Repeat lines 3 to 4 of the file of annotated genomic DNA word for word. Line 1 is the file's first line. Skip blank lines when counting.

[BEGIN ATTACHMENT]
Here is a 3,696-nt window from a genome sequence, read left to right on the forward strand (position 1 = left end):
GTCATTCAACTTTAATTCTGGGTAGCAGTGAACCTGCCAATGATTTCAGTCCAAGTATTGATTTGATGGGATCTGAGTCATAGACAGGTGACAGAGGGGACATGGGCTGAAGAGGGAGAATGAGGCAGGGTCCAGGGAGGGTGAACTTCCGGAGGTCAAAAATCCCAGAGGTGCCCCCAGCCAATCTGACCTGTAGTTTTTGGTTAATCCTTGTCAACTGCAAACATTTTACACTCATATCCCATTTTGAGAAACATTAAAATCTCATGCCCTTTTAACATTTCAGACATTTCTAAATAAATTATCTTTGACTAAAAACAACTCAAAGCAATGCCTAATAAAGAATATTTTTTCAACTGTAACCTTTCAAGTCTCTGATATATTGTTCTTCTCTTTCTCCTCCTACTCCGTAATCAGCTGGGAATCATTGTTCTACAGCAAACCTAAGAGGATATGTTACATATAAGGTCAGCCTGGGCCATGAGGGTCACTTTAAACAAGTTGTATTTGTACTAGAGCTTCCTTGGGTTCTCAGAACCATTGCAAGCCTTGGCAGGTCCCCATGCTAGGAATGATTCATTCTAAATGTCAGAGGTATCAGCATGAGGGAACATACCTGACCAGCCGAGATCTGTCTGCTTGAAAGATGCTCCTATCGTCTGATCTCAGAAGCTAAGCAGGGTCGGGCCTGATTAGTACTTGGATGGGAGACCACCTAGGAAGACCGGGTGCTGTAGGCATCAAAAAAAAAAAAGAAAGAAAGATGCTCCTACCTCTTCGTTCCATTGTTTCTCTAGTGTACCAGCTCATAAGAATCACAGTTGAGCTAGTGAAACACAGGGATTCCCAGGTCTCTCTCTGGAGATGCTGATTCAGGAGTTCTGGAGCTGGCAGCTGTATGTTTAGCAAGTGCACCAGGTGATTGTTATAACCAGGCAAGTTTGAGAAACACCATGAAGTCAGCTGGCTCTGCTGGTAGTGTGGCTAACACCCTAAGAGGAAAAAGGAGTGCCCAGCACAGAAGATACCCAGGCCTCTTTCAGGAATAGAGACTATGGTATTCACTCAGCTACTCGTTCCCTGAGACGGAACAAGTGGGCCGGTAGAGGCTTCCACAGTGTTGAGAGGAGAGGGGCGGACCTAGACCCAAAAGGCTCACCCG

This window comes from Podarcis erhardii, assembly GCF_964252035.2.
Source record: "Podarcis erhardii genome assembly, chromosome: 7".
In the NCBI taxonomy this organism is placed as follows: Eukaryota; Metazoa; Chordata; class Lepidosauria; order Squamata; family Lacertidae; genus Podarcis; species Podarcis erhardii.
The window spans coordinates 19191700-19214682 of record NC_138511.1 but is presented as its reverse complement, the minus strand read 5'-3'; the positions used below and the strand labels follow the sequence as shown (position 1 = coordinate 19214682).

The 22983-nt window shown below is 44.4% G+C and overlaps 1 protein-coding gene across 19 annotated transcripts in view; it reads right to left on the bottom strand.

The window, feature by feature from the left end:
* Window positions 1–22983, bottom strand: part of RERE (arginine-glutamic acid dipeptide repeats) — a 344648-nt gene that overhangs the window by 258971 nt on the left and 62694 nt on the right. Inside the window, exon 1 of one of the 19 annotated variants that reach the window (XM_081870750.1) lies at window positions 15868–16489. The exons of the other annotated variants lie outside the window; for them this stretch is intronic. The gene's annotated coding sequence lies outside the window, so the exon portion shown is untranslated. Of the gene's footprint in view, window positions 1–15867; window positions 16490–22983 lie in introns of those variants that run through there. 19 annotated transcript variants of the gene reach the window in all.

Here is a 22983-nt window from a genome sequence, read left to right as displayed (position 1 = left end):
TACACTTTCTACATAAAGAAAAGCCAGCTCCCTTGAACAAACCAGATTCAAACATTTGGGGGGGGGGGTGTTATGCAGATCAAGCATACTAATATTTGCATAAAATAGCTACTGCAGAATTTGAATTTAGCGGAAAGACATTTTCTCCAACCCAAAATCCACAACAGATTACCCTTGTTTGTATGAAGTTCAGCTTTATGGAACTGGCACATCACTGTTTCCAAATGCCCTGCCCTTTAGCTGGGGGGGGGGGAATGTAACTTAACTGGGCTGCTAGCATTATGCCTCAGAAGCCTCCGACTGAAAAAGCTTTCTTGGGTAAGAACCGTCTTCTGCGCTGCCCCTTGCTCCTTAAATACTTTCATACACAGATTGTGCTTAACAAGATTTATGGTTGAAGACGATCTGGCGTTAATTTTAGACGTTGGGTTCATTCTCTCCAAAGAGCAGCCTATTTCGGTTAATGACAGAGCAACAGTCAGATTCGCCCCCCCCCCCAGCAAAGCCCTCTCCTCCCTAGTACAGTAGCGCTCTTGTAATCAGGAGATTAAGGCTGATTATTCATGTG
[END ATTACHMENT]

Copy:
This window comes from Podarcis erhardii, assembly GCF_964252035.2.
Source record: "Podarcis erhardii genome assembly, chromosome: 7".